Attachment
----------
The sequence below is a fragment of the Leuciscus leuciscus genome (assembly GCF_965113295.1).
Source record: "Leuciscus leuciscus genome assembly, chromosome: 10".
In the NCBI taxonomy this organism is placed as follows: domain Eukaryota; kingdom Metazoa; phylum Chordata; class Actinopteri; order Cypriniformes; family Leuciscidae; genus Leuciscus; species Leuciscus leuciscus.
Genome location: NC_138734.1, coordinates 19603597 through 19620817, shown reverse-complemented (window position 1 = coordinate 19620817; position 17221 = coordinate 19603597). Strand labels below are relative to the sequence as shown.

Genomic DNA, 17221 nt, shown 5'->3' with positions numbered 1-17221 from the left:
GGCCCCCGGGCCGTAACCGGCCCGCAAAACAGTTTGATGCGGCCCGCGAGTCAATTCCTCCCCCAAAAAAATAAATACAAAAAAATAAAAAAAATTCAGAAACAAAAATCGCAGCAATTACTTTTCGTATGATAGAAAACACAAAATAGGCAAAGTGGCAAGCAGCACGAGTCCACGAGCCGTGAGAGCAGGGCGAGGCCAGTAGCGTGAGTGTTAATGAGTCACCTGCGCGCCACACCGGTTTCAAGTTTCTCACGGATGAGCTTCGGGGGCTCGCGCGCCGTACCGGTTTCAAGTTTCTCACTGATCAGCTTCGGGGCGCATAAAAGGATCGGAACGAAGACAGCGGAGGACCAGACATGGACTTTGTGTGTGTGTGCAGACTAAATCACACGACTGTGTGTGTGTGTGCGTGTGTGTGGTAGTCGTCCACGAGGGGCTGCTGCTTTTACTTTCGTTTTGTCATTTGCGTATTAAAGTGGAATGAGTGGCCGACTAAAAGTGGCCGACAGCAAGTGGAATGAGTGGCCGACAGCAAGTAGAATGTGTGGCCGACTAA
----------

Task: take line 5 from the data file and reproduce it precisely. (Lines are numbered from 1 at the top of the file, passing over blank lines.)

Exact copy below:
Genomic DNA, 17221 nt, shown 5'->3' with positions numbered 1-17221 from the left: